Baghdad Vigilantes and the Dark Side of Civil Society

Thursday, October 26th, 2006

Frederick Turner examines Baghdad Vigilantes and the Dark Side of Civil Society:

The change is radical. Whereas the Wahhabi/Baathist killers are indiscriminate in whom they kill, as long as their victims may include Shiites or at least people who might have voted in the elections, the death squads are quite focused in their aim. There is all the difference in the world between bombing a marketplace and shooting a man you have identified and chosen. Reason — even a vile and brutal reason — can be found in the second, where it was absent in the first. The whole point of bombing a market or a bus station is to assert the monstrous and magisterial superiority of chaos itself, of unreason — only thus can the ultimate terror be evoked, terror of what no reasonable strategy of complicity or evasion can avoid. Only thus can ordinary decent people be forced to accept any kind of order, however evil they find it, as long as it is predictable.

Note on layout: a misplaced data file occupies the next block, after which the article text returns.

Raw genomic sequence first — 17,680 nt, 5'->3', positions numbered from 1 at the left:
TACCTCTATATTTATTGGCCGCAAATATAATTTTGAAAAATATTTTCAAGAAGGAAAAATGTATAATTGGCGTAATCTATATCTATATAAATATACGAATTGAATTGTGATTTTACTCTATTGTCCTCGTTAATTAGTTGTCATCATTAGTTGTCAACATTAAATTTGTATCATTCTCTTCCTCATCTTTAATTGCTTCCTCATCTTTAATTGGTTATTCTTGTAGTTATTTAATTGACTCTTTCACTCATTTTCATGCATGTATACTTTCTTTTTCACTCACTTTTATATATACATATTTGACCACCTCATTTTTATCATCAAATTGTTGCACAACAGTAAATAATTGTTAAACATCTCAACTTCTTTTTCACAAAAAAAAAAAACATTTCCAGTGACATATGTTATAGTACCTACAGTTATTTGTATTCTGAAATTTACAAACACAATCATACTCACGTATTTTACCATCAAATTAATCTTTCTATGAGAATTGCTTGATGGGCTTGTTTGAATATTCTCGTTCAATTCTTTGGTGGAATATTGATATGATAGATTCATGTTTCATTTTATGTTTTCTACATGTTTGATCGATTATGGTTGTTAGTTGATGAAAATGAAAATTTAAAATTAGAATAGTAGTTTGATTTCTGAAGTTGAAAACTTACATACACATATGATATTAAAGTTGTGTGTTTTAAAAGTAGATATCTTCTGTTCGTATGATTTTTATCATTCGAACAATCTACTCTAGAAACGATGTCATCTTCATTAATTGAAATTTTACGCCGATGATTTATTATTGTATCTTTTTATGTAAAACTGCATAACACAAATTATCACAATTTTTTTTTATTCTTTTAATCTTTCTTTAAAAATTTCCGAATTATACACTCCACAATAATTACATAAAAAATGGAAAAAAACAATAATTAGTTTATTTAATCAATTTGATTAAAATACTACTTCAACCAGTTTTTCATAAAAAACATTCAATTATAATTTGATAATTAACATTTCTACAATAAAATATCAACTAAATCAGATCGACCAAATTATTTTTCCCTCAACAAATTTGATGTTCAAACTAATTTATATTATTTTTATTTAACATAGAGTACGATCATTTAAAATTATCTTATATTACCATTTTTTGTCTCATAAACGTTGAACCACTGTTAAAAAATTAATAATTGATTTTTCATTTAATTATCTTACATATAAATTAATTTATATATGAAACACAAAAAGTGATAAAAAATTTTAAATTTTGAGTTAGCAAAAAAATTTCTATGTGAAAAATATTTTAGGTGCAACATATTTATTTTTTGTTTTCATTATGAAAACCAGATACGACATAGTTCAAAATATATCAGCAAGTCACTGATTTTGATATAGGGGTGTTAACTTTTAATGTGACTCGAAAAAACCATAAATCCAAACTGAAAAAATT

But death squads are rational, in their own horrible way. They may prove, as they did in Latin America, to be a pretty effective method of wiping out implacable enemies of social order and preparing the way for democratic and law-abiding government. In living memory almost every decent and legal regime in Latin America was preceded by a chaotic period in which ordinary men armed themselves with guns, said goodnight to their families, and went out in groups to kill some local dissident. That period was a bit further back in the past for the French, the English, and the Americans. But no nation can be shown to have reached the rule of democratic law without it. The work of the vigilantes is the hideous and dark crime that Socrates and the Greek tragic dramatists hinted must underlie all civilization. That crime is indeed a crime, and its perpetrators must stand trial for it, whether before God or some human tribunal. But it is possible that true civil self-government can only be established with its aid.

Death squads are distinctly better than suicide bombers. Their members want to survive and have something to lose — they envisage a future in which they can stop killing and get on with family life, while the horrible nightmares gradually fade.

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